A few days earlier I discovered similar superstitions about chameleons. In my newfound enthusiasm for the animal I was showing some photos of chameleons I had spotted in the village to my neighbor. The 16 year old neighborhood girl was walking by and my neighbor said to her, “Hey, look. There’s a chameleon here.” The girl yelped and sprinted into the home, crying out, “Where? Where?” We explained that we only had photos of chameleons with us, not the real thing. She nervously stepped out to have a look.

I asked why the 16 year old was scared of chameleons and I received a myriad of answers. Chameleons are evil, my neighbor said, and if you hurt one, you may die from it. “There have been people who’ve died in the hospital here after touching chameleons,” he said. Another fear was that chameleons are very slow movers, and if you hurt a chameleon you will suffer a death as slow as their movements. Thirdly, chameleons don’t have ears, so if you harass and upset a chameleon it’s unable to hear your apologies.

The thought How strange! almost came to me, but before it did, my neighbor asked me, “Does America have beliefs like we do?” I nodded and told him about how some people think that opening umbrellas indoors, coming across black cats, walking under ladders, breaking mirrors and encountering the numbers 6 and 13 could bring evil or bad luck. Then I realized that Malagasy ghosts and evil chameleons aren’t so far off from lots of beliefs in my home country. For how exotic and backwards we often tend to think about Madagascar, sometimes it’s pretty similar to America.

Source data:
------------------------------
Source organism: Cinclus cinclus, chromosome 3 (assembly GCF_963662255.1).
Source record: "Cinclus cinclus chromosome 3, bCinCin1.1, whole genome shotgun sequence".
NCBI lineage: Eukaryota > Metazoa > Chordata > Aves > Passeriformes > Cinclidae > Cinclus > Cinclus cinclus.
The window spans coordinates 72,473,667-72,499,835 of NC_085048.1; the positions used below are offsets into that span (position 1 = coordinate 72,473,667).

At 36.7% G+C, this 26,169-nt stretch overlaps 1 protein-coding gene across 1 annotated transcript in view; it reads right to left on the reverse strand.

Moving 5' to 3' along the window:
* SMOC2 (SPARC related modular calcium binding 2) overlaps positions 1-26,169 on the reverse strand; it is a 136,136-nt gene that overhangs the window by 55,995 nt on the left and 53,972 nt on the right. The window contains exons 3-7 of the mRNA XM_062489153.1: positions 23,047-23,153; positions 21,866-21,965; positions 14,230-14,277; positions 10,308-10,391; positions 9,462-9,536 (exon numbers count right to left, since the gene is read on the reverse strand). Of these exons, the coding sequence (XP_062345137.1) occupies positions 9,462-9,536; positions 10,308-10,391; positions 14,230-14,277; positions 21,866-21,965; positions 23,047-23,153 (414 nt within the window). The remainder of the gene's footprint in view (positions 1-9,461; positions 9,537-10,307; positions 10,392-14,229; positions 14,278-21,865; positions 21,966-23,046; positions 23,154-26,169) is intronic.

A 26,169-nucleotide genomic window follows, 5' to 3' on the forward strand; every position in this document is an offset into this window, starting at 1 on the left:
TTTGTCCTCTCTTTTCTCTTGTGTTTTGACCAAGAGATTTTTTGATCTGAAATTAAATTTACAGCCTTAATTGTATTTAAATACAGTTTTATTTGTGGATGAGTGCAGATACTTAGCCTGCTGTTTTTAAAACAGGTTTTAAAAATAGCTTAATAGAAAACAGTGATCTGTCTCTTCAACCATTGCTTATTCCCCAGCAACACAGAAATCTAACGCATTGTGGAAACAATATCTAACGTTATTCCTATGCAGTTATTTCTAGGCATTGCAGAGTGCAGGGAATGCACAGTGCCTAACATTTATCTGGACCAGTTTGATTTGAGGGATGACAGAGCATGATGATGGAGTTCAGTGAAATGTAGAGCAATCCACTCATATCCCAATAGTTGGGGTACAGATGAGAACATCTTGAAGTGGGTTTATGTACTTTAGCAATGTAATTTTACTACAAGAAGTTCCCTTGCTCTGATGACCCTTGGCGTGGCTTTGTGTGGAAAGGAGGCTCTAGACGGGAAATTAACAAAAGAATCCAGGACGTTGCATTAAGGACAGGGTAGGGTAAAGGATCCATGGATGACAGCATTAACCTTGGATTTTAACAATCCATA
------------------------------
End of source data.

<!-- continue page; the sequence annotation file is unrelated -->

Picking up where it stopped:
Chameleons and geckos

November 28, 2008

The next day I met a British tourist at Sambava’s taxi-brousse station who was going to my village for a few days. Liam was spending a month in Madagascar to spot and photograph many of the country’s animals. We became fast friends on the taxi-brousse and ate together at my favorite soup and brochette hotely that evening.

The next day he said, “I’m guessing we can find chameleons here. We should have a go.” I had my doubts. I hadn’t yet seen a chameleon in my village, plus I thought they only lived in the rainforest. I took him to the beach because it’s lined by trees and brush of varying densities and could potentially be a chameleon’s home. As we strolled I pointed out a tree where the Sakalava hang sacrificed cow skulls on its branches. “About a month or so ago,” I told Liam, “There was a big Sakalava festival, and they sacrificed 105 cows for it. You should’ve smelled this tree then, it was awful. Burnt cow, ugh.”

A few minutes later Liam said, “There’s one!” On a branch a little higher than our heads sat a panther chameleon. Its black and gray colors blended well with the tree on which it rested. It was huge, probably two feet long. Liam ran back to the hotel to get his camera, and I kept an eye on the chameleon to make sure it didn’t escape. Then, by surprise, the bush next to me had an orange chameleon rattling around inside it. This one was a few inches long. My eyes darted from the large chameleon to the small one, and I remembered when I was seven year old and had read a children’s magazine about chameleons. Everything about the animal fascinated me then, from the way its skin quickly changed colors to its bulbous eyes and the way its tongue rolled out to eat insects. How unique it was! My childish excitement for chameleons returned to me, and I was ecstatic to live in the midst of this magical animal.